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Thursday, September 19, 2013

MUSLIM TEACHERS AND THE CHALLENGES OF KNOWLEDGE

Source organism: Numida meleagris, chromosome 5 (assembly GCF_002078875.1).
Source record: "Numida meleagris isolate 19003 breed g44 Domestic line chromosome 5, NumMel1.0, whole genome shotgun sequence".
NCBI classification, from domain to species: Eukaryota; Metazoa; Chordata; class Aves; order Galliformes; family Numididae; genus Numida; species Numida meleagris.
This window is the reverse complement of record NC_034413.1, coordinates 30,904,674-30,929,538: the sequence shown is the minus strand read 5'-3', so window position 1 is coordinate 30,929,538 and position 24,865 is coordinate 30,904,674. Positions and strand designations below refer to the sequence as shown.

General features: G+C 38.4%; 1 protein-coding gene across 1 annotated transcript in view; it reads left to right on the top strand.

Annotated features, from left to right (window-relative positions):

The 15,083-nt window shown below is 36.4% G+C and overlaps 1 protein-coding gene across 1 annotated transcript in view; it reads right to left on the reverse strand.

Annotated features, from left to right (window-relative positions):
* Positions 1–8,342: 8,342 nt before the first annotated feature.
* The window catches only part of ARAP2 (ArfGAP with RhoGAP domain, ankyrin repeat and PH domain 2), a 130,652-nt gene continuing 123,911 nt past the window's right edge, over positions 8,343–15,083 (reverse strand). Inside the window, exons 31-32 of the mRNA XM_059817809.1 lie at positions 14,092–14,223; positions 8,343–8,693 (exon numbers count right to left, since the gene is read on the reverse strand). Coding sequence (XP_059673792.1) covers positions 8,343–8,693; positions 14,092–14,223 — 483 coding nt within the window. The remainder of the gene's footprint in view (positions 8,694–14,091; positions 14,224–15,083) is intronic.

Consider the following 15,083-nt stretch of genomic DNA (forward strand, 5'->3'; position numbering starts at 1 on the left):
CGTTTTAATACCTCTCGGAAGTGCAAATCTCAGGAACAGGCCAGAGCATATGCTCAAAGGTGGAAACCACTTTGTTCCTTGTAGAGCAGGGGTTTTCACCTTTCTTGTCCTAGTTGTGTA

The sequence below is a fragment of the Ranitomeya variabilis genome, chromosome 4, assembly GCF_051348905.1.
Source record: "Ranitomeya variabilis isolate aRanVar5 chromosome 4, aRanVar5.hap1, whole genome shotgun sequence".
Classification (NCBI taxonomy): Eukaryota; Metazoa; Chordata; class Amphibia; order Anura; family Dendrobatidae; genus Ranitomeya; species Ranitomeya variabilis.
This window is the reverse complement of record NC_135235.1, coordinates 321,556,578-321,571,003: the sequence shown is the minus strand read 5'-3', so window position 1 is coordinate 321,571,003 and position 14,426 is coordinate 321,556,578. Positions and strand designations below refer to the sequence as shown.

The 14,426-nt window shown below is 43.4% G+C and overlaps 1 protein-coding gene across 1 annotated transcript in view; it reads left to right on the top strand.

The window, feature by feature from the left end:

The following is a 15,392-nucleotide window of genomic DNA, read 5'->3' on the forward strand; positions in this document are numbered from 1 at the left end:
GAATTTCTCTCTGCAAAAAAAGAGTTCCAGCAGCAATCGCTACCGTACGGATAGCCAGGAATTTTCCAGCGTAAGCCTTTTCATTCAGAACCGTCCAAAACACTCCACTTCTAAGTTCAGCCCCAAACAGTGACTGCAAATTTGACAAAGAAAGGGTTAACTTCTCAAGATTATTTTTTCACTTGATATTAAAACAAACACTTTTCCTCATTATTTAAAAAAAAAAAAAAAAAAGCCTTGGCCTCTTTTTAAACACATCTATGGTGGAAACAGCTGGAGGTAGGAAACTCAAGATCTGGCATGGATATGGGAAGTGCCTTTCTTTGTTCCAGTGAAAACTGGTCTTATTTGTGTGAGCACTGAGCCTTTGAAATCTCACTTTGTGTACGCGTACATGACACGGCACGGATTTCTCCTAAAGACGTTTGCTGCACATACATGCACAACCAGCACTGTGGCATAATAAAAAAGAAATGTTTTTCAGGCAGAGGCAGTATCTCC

Since the earliest days of man, Education has been the major factor that has played the most significant roles in the development of human civilization. It is a universal maxim that it is the light of the world. The Arabs say: al-'ilmu nuurun wal jahl zulmah.i.e knowledge is light while ignorance is darkness. It was the first divine yardstick of superiority from the time of the first man. It has been the pivot upon which the wheels of human progress rotate. To quote Mark Twain's irreverent jibe in his 'Pudd'nhead Wilson's New calendar of 1897: " In the first place, God created idiots. This was for practice, then He created schools". Freely translated, Education is any process of imparting and acquiring of knowledge, be it, in a formal or an informal manner. In Islam, this process is a lifelong project. The Holy Prophet Muhammad (S.A.W) is reported to have said that the search for, and acquisition of knowledge is from cradle to grave. A project that spans the entire period of man's existence is no doubt a serious one. To him, it is more important than prayers since that too, depends on Education to be acceptable to Allah the Almighty Creator. In fact, no other religion emphasizes the importance of education as Islam does. It is pertinent to assert that the Prophet gave preference to learners over supplicants. Ibn 'Abbas reports: "One day, the Prophet entered a mosque and saw two circles of Muslims-one circle consisted of people reciting litanies of supplications and remembrance of Allah, while the second circle consisted of people who were teaching and learning. The Prophet stood between the two circles and said: the two circles are involved in good deeds; as for these, they are praying to Allah for His favours, if He likes, He will give them what they want and if He likes, He won't; but as for these{ pointing at the second group}, they are teaching the uneducated ones. These are better in the sight of Allah. Surely, I have been raised as a teacher. He then sat in the company of those who were teaching and learning". In the light of the above, Education is a serious affair which requires the best of our attention. It must be guided by a deep sense of obligation and responsibility. From the aforesaid, it is clear that education can be seen as a Divine Trust. In Islam, the dimensions of this trust and its demands on the human society are diverse, and a true appreciation of them requires multi-sectoral and multi- faceted approaches. Universally, it is understood as trust and a natural right. It was in an obvious realization of this that nations of the world issued the UNIVERSAL DECLARATION OF HUMAN RIGHTS on the 10th day of December, 1948. Article 26 of the declaration states: {1}Everyone has the right to education. Education shall be free at least in the elementary and fundamental stages. Elementary education shall be compulsory. Technical and professional education shall be made generally available and higher education shall be equally accessible to all on the basis of merit.{2}Education shall be directed to the full development of the human personality and to the strengthening of respect for human rights and fundamental freedoms. It shall promote understanding, tolerance and friendship among all nations, racial, or religious groups, and shall further the activities of the United Nations for the maintenance of peace" The founding fathers of the American Nation also realized and recognized this trust very early and it is what assisted them in attaining the position of pre-eminence they occupy among the comity of nations. Writing as far back as 1870, James Russell Lowell declared: "It was in making education not only common but in some sense compulsory On all, that the destiny of the free republics of America was practically settled". Earlier in 1788, Benjamin Rush had written: " There is but one method of preventing crimes, and of rendering a republican form of government durable, and that is by disseminating the seeds of virtue and knowledge through every part of the state by means of proper places and modes of education" Education and its Challenges The nature of man is a very complex one. His needs are as diversified as the nature of his environment. The only type of Education that can manage man's multifarious needs and urges is such a one that is able to bring about an all-round development of the human potentials. It should focus on intellectual, moral and spiritual developments of man. Since man consists of body and soul, any development of one without the other must naturally lead to negative consequences. In Islam, the acquisition of knowledge is a prerequisite for Worship. Allah says in a Hadith Qudsi: Fa'rifuunii qabla an ta'buduuni, wa man lam ya'rifnii fa kayfa ya'budnii . Know me before you worship me; how will he who does not know me know how to worship me? The search for knowledge is so important for all Muslims that the Holy Prophet instructed that they could travel as far as China in its quest. It is also seen as an struggle in the way of Allah. In a tradition, the Prophet also said: Man kharaja fii tolabil 'ilmi fa huwa fii sabiilillahi hatta yarji'a Whoever goes forth in search of knowledge is on the path of Allah until he returns. The primacy given to the search for knowledge by Islam was what drove early Muslims into climbing the stairs of intellectual pre-eminence in the medieval period. They were the ones who revived the ancient Greek heritage and developed it long before the Europeans woke up from the slumbers of the Dark Ages. They excelled in all fields of learning and left their footprints on the sand of time. It is however unfortunate to observe that the spirit that motivated the early Muslims into academic pursuits is absent in us today, particularly among Nigerian Muslims. It would indeed be strange to early Muslims to know that a generation of Muslims who attach little or no importance would come after them despite the legacy they bequeathed to later generations. It is also disheartening to observe that in Nigeria in general, Education only enjoys the patronage of the tongue and paper. Governmental proclamations and documented policies that were never meant to be implemented are celebrated through the print and electronic media. This unwholesome attitude has given birth to the cult of mediocrity in the entire Nigerian Educational system. We therefore do not see in the educational sector the kind of commitment that can produce the "total" being. Those who manage the sector are either superficial in their approaches or give primacy to material profits. It must also be remembered that Education is a divine Trust for which man is accountable to Allah. It is not an accident that the first revelation in Islam is a commandment to read. The emphasis placed by Islam on learning shows that nothing can take the place of a sound education. The various prophetic declarations are instructive in this regard. It involves a plethora of duties and responsibilities that leaves no right thinking Muslim out. Since Islam places the task of developing and securing the society on the shoulders of every mature Muslim, the task of building the individuals who will develop the society is also a collective responsibility. The responsibility of an educator who understands that education is a divine trust is not an easy one. It becomes more complex when the educator is a Muslim. He is therefore expected to understand the nature of the task and be ready to face it. Because, this is a conference for Muslims, we have the greater role of ensuring that whatever we do in our schools keeps the Islamic vision of transforming the world in view. Our responsibility therefore becomes hydra-headed with several tasks attached to it. This is because though transformation we are talking about may be gradual, it has to be total. To achieve this therefore, the government, schools, teachers, parents, religious clerics and the media must understand the enormity of the task if any positive result must be achieved. Every individual in the society must see himself or herself as accountable to Allah for the success or otherwise of the educational systems, formal and informal. We must all bear the responsibility for positive religious education, result- oriented moral education, an all round physical and health education that does not shy away from balanced sexuality education as well as intellectual and cognitive education that nourishes the mind, illuminates the soul and refines the self.. We must also ensure good mental health through rational psychological education which guarantees excellent self esteem and lays the foundation for combating and controlling mental challenges like shyness, fear, anger, envy and inferiority complex. We are also expected to make plans for social and communal peace through a functional social education which prepares the individual for societal living by developing in him positive social conscience. Thus educated, the individual will understand his rights and the rights of others and what his duties are to them. He will also understand that inter-dependency is the bedrock of the modern society. To sum it all, our main responsibility is to join in hands in building an educational system which combines balanced qualitative secular and religious education with practical and pragmatic moral indoctrination to achieve a total transformation of the individual with a view to transforming the world.  Conclusion In the matters of education, the Stakeholders are the parents, the teachers, the students, the Proprietors of schools and the Government. The first centre of education known to a child is the home. Parents should understand their roles as Educators and character moulders. They should teach the right ideals to the child by their own conducts. The virtues of hardwork and diligence must be learnt from home. Parents who give their children the impression that money can achieve for them anything in life are destroying them. No School, however well-equipped and well-planned, can replace the home. Another duty of parents is to give priority to issues affecting the education of their children. Parents who do not buy books and other item at the time the children need them are unwillingly destroying the process of education. They should also realize that the kind of education their children get is most often determined by their own attitude as parents. A parent that does not pay school fees regularly is not only putting the education of his child in jeopardy, he is also jeopardizing the education of the other children whose parents are prompt in paying. This is because whatever incentives and remunerations the school may want to provide for teachers, will be affected by the attitude of these people who default in the payment of school fees. Teachers constitute one of the pillars of the school system. Though, they are engaged in formal education, their personalities impact directly on their students in all situations. It is therefore pertinent to note that they are engaged in both formal and informal education. Every teacher should therefore be conscious of everything he does in the presence of students. He should realize that teaching is a blessed profession, it is in fact a divine vocation. The first teacher was Allah, and He has appointed Prophets as Teachers of mankind .Every teacher should thus understand the sacredness of his/her job and put in his/her best. Even when one feels that he is under-remunerated, he should realize that he enjoys an opportunity which is denied of non-teachers. A good teacher will no doubt realize that while training the children of other people, he understands his own children better. He should therefore be committed to the job as it serves as are fresher course for him in parenting. Proprietors of schools, together with the teachers must ensure that morality is not sacrificed for frivolous enterprises. In entrenching discipline, good conduct must be rewarded and bad habits, punished. Heads of schools should enforce discipline among Teachers and Students alike. In fact, religious morality should reflect in every subject. L.P.Jacks, a seasoned school administrator writes: "Not long ago, I met one of our great high School masters; a  veteran in that high service. Where in your time-table do you teach religion?.I asked him. We teach it in Arithmetic by accuracy. We teach it in history by humanity. We teach it in Geography by breadth of mind. We teach it in the playground by kindness to animals, by courtesy to servants, by good manners to one another and by truthfulness in all things. We teach it by showing the children that we, their elders are  their friends not their enemies." From the above, religious instruction does not end with I.R.S. True Islamic Education requires an all embracing system where universal moral principles guide all actions. Government too has a major stake in education that goes beyond remuneration of teachers or providing facilities for schools. Education thrives only at the time of peace. A society bedeviled by social injustice cannot be peaceful. Therefore, it is the responsibility of the government to make education attractive by establishing social justice. Where there is social justice, attraction to crime is reduced. Parents, teachers and other citizen are then in the right frame of mind to discharge their trust. Finally, if all the other stakeholders are committed, and children, for whom all is to be done, are not given the right orientation, no one can discharge the trust. Children should therefore be given such an orientation that would make education attractive to them. Their own attitudes will no doubt go a long way in determining how well the other stakeholders can discharge the trust of education. Permit me to conclude this speech with an anonymous admonition titled the "Game of Life" given by a Christian priest to one of his pupils: "I am giving you the ball, Bob, and naming u quarterback for your team in the game of life. I am your coach, so I'll give it to you straight." "There is only one schedule to play. It lasts all your life but consists of only one game. It is a long game with no time out and no substitutes. You play the whole game all your life." "You'll have a great backfield. You are calling the signals, but the other three fellows in the backfield with you have great reputations. They are named faith, hope, and charity." "You'll work behind a truly powerful line. End to end, it consists of honesty, loyalty, devotion to duty, self-respect, study, cleanliness, and good behavior." "The goal posts are the pearly gates of heaven." "God is the referee and sole official. He makes all the rules, and there is no appeal from them." "There are ten rules, you know them as the Ten Commandments, and you play them strictly in accordance with your own religion." "There is another important ground rule. It is do unto others as you would have them do unto you." "In this game, if you lose the ball you lose also the game." "Here is the ball. It is your immortal soul. Hold on to it." "Now, son, get in there and pitch, let's see what you can do with it"                                  May Allah grant us the wisdom and the moral courage to truly accept and embrace education as a trust which it really is.